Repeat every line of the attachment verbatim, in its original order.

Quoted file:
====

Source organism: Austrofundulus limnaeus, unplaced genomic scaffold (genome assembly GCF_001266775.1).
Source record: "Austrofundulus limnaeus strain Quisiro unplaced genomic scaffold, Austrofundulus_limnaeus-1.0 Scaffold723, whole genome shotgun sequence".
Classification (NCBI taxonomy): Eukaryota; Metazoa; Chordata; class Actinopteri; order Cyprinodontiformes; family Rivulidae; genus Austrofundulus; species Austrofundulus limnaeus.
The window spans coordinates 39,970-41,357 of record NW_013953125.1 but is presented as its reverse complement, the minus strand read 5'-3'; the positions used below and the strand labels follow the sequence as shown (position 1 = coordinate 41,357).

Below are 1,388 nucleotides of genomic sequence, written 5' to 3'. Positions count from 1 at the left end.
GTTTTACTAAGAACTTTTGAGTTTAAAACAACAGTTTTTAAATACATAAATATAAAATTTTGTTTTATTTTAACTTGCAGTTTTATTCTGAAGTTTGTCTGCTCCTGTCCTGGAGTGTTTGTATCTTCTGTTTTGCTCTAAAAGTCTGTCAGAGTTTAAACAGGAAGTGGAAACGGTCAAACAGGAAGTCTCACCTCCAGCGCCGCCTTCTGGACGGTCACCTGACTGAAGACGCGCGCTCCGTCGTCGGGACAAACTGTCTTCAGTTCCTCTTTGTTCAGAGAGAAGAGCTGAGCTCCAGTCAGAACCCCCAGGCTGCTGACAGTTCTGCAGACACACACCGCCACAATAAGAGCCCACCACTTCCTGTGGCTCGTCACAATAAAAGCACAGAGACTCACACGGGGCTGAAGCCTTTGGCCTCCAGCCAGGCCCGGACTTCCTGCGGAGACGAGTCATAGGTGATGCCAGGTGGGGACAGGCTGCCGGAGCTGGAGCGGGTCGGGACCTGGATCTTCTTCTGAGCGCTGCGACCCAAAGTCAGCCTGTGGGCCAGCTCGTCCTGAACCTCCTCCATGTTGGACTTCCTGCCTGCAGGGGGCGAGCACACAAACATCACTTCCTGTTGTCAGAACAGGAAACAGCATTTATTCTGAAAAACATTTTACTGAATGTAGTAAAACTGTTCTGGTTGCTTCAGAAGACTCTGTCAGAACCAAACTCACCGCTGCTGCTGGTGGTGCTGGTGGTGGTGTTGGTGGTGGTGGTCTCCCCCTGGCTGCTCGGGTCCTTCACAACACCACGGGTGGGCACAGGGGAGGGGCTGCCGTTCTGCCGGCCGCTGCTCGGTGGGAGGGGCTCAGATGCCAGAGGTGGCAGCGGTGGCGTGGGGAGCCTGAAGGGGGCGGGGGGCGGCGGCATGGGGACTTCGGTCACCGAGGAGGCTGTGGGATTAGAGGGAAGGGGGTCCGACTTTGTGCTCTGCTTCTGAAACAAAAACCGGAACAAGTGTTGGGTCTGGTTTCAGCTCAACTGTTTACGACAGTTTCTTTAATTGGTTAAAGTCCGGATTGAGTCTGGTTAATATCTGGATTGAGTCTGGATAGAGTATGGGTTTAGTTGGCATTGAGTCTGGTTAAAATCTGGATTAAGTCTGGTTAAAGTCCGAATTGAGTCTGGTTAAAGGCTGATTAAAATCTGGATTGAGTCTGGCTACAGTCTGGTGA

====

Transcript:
Source organism: Austrofundulus limnaeus, unplaced genomic scaffold (genome assembly GCF_001266775.1).
Source record: "Austrofundulus limnaeus strain Quisiro unplaced genomic scaffold, Austrofundulus_limnaeus-1.0 Scaffold723, whole genome shotgun sequence".
Classification (NCBI taxonomy): Eukaryota; Metazoa; Chordata; class Actinopteri; order Cyprinodontiformes; family Rivulidae; genus Austrofundulus; species Austrofundulus limnaeus.
The window spans coordinates 39,970-41,357 of record NW_013953125.1 but is presented as its reverse complement, the minus strand read 5'-3'; the positions used below and the strand labels follow the sequence as shown (position 1 = coordinate 41,357).

Below are 1,388 nucleotides of genomic sequence, written 5' to 3'. Positions count from 1 at the left end.
GTTTTACTAAGAACTTTTGAGTTTAAAACAACAGTTTTTAAATACATAAATATAAAATTTTGTTTTATTTTAACTTGCAGTTTTATTCTGAAGTTTGTCTGCTCCTGTCCTGGAGTGTTTGTATCTTCTGTTTTGCTCTAAAAGTCTGTCAGAGTTTAAACAGGAAGTGGAAACGGTCAAACAGGAAGTCTCACCTCCAGCGCCGCCTTCTGGACGGTCACCTGACTGAAGACGCGCGCTCCGTCGTCGGGACAAACTGTCTTCAGTTCCTCTTTGTTCAGAGAGAAGAGCTGAGCTCCAGTCAGAACCCCCAGGCTGCTGACAGTTCTGCAGACACACACCGCCACAATAAGAGCCCACCACTTCCTGTGGCTCGTCACAATAAAAGCACAGAGACTCACACGGGGCTGAAGCCTTTGGCCTCCAGCCAGGCCCGGACTTCCTGCGGAGACGAGTCATAGGTGATGCCAGGTGGGGACAGGCTGCCGGAGCTGGAGCGGGTCGGGACCTGGATCTTCTTCTGAGCGCTGCGACCCAAAGTCAGCCTGTGGGCCAGCTCGTCCTGAACCTCCTCCATGTTGGACTTCCTGCCTGCAGGGGGCGAGCACACAAACATCACTTCCTGTTGTCAGAACAGGAAACAGCATTTATTCTGAAAAACATTTTACTGAATGTAGTAAAACTGTTCTGGTTGCTTCAGAAGACTCTGTCAGAACCAAACTCACCGCTGCTGCTGGTGGTGCTGGTGGTGGTGTTGGTGGTGGTGGTCTCCCCCTGGCTGCTCGGGTCCTTCACAACACCACGGGTGGGCACAGGGGAGGGGCTGCCGTTCTGCCGGCCGCTGCTCGGTGGGAGGGGCTCAGATGCCAGAGGTGGCAGCGGTGGCGTGGGGAGCCTGAAGGGGGCGGGGGGCGGCGGCATGGGGACTTCGGTCACCGAGGAGGCTGTGGGATTAGAGGGAAGGGGGTCCGACTTTGTGCTCTGCTTCTGAAACAAAAACCGGAACAAGTGTTGGGTCTGGTTTCAGCTCAACTGTTTACGACAGTTTCTTTAATTGGTTAAAGTCCGGATTGAGTCTGGTTAATATCTGGATTGAGTCTGGATAGAGTATGGGTTTAGTTGGCATTGAGTCTGGTTAAAATCTGGATTAAGTCTGGTTAAAGTCCGAATTGAGTCTGGTTAAAGGCTGATTAAAATCTGGATTGAGTCTGGCTACAGTCTGGTGA